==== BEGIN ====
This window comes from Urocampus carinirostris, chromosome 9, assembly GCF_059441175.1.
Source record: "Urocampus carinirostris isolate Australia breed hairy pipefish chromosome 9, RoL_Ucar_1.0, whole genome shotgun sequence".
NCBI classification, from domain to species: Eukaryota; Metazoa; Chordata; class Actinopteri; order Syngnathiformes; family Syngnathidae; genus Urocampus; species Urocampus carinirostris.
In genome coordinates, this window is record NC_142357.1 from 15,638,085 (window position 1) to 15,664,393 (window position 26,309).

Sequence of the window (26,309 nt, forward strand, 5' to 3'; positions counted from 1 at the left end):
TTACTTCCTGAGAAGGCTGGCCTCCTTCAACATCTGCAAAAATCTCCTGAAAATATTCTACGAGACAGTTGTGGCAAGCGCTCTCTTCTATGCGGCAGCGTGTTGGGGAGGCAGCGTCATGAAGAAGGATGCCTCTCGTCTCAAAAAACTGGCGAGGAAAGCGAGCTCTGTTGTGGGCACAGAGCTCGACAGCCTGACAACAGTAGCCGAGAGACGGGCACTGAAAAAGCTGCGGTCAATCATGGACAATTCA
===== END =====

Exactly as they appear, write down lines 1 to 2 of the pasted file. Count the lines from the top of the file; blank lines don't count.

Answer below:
This window comes from Urocampus carinirostris, chromosome 9, assembly GCF_059441175.1.
Source record: "Urocampus carinirostris isolate Australia breed hairy pipefish chromosome 9, RoL_Ucar_1.0, whole genome shotgun sequence".